A research team led by biology professor Mark A. McPeek recently provided evidence arguing for neutral community dynamics involved in shaping insect assemblages. The findings were published in Ecology.

The mechanisms that create and maintain high levels of biological diversity observed in many communities still remain elusive. A widely used ecological theory argues that “niche” differences between species promote their coexistence. Abundance of each species is dictated by their ability to respond to various density-dependent ecological interactions with other community members. Phenotypic differences, thus, cause interspecific trade-offs that maintain diversity.

An alternative theory of neutral community dynamics argues that communities are composed of ecologically identical species. As a result, the species in such communities experience the same strength of density dependence as determined by the total abundance of all species, rather than the relative abundance of each. Thus, these species show strongly measurable density-dependent responses to changes in total abundance but no response when relative abundance is manipulated and total abundance is held constant.

In this study, the researchers examined whether or not ecological differences among species shape Enallagma damselfly assemblages in lakes with fish. Previous field experiments suggest that density-dependent mechanisms regulate the structure of these assemblages. However, the researchers studied whether or not these mechanisms also regulate individual species or the assemblage as a whole.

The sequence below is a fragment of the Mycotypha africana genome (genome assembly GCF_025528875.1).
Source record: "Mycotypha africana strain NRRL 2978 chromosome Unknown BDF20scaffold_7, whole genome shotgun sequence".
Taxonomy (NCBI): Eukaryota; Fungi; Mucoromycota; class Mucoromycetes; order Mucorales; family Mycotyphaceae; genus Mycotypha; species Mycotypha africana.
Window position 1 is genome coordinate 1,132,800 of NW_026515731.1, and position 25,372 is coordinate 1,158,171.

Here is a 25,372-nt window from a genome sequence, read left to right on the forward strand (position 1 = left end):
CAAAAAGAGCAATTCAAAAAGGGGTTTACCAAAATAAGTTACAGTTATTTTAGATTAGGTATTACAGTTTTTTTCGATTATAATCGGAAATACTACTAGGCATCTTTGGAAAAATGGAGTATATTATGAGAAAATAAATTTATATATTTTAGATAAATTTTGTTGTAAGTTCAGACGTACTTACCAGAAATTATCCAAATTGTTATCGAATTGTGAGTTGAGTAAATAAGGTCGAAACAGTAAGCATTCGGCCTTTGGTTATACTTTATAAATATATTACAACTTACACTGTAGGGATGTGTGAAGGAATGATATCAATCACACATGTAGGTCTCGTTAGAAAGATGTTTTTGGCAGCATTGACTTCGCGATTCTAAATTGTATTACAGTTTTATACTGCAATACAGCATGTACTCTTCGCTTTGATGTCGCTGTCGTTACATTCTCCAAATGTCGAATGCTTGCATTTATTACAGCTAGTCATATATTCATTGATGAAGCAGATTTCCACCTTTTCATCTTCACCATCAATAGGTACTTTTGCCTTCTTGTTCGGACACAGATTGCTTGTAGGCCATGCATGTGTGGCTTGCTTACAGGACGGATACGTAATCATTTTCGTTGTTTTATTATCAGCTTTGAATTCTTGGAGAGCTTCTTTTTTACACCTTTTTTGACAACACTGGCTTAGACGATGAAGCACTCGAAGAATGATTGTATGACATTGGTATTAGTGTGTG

The team studied two Enallagma species  to determine if manipulating their total and relative abundances leads to different responses to ecological factors. The results indicated that Enallagma in fish lakes are nearly ecologically equivalent species representing a functional group embedded in the food web. Mechanisms of coexistence promote the persistence of each functional group and regulate the total abundance of all species. The researchers discovered that total Enallagma abundance was the variable determining demographic rates as it resulted in large increases in per capita mortality and large decreases in growth for both species. On the other hand, the relative abundances of each species showed little correlation with major environmental gradients.

The researchers also pointed out that these results do not imply that all damselflies are ecologically equivalent. For example, the Ischnura species, a sister genus, is ecologically differentiated from Enallagma. In this case, niche-based coexistence dominates diversity patterns.

In sum, the study stresses the importance of unifying neutral dynamics and niche-based coexistence in shaping the structure of biological communities. Food webs are comprised of interacting functional groups, meaning that niche structure is important in regulating species diversity. However, the ecological regulation present within each taxa is governed by neutral community dynamics and is equally important in understanding the structure of biological communities.